Engineering robust extension springs requires knowledge of the factors that cause their failure. Common problems such as fatigue, deformation, and corrosion are typically symptoms of deeper underlying conditions, rather than isolated issues. For example, corrosion might occur not because of simple surface oxidation, but due to an inappropriate operating environment combined with lack of suitable coatings. This article will examine each cause, emphasizing the link between different contributing factors. It will also provide guidance on often neglected aspects like appropriate material selection and environment suitability, to help prolong the life cycle of extension springs.

Fatigue Stress

Fatigue stress is a reduction in the strength of a material due to repetitive loading. It is a common reason extension springs fail. The constant cycle of extension and compression leads to a decrease in the ability of the springs to bear load, which can eventually cause complete failure in extreme circumstances.

Extension springs used in applications with high frequencies or heavy loads are more susceptible to fatigue stress. For example, springs used in industrial assembly lines are subjected to continuous stretching and releasing. This ongoing action greatly contributes to fatigue stress. As a result, engineers modify the design by changing parameters such as the diameters of the wire and the material selection. Using a wider wire diameter usually improves the resilience of the spring when subjected to heavy loads, thus reducing fatigue stress.

Modifying the design can help to delay, but not completely eliminate, fatigue stress. It is important for engineers to understand the context of the extension spring's application, its load, and frequency of use. This awareness aids in the creation of a spring that is better equipped to resist fatigue stress, thereby extending its lifespan.

Permanent Deformation

Permanent deformation refers to the phenomenon whereby an extension spring does not return to its initial form post-extension. This typically transpires when the extension spring is exposed to strain exceeding its elastic limit or yield point. The process of accurately determining this yield point is a crucial phase in the design procedure of the spring.

Take, for instance, if an engineer is tasked with designing a spring for the lid of a car's boot. Over-stretching the spring means it might not be able to bring the boot lid back to its complete position, leading to operational complications. To avoid this, the engineer takes into consideration elements such as the load and the most allowable lid extension during the design phase. These parameters aid in setting the yield point of the spring and directing the choice of a spring with an appropriate limit.

However, identifying the yield point does not solely revolve around performing force calculations. External factors, for example elevated temperature, can affect a spring's yield point. A case in point is a spring operating under a car engine's heat which might touch its yield point earlier than anticipated, triggering permanent deformation. Hence, it is vital for engineers to factor in the operational conditions and revise the yield point where necessary. In addition, the selection of a spring material with superior heat resistance may offer advantages.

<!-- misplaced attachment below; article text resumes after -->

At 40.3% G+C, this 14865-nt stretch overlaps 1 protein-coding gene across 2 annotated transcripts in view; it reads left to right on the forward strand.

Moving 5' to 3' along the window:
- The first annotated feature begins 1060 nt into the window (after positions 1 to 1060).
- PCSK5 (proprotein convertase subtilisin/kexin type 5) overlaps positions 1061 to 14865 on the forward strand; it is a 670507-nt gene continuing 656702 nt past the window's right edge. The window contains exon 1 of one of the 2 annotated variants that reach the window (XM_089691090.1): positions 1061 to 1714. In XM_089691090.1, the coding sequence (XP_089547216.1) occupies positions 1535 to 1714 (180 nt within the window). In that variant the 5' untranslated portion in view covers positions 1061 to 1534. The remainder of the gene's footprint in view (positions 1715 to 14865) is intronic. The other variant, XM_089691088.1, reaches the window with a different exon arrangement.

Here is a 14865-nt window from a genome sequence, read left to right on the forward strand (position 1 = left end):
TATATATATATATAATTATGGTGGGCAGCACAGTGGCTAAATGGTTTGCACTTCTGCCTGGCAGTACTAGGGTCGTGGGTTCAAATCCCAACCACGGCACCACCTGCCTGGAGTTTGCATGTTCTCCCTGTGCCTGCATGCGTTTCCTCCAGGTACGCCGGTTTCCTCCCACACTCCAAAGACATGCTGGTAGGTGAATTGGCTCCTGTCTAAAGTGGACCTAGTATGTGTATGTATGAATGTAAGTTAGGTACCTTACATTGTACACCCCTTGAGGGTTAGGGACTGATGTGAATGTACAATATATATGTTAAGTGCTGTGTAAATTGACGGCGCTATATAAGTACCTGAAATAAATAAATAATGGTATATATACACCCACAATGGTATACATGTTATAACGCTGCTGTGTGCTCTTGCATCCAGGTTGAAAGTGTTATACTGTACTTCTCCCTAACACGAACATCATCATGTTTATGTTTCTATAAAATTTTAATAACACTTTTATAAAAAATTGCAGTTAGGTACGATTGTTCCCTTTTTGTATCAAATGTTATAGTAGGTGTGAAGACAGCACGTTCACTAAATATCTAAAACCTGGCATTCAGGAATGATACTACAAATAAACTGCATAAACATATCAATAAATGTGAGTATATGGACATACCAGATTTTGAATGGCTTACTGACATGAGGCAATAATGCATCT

Corrosion occurs due to chemical reactions that take place when the spring material comes in contact with elements from the environment, which results in the failure of extension springs. This most commonly takes the form of rust, a process that slowly reduces the mechanical strength of the spring and can eventually lead to its malfunction.

Take, for example, an extension spring used in a marine environment. This particular environment increases the rate of corrosion because of the high salt concentration in the air. The continuous exposure to salt accelerates the rust formation on the spring, which affects its performance and reduces its operational period.

A practical method of preventing rust formation on springs is the use of materials that are resistant to corrosion for their manufacturing. If it's not possible to use corrosion-resistant materials, surface coatings can be applied to the springs. Powder or galvanized coatings represent examples of such protective interventions, as they create protective layers that help delay corrosion. In environments with high levels of wear, where these coatings can easily be worn down, corrosion-resistant materials might be more beneficial. Therefore, different measures can be taken to manage corrosion, and the choice between them should be based on the respective conditions in which the extension spring is to operate.


Knowing the reasons behind the failure of extension springs is needed for sound engineering. The main causes of spring failure are fatigue stress, permanent deformation, and corrosion. All of these must be factored into the design and selection processes of springs. Factors like the type of materials used, environmental conditions, load bearing, and usage frequency also participate in spring failure.

Proper balancing of these factors can reduce the likelihood of these failures and extend the lifespan of your spring. A well-designed and selected spring can help maintain the operation of your projects and ward off potential issues. Gaining proficient understanding of the principles of spring design and selection paves the way to minimizing spring failures.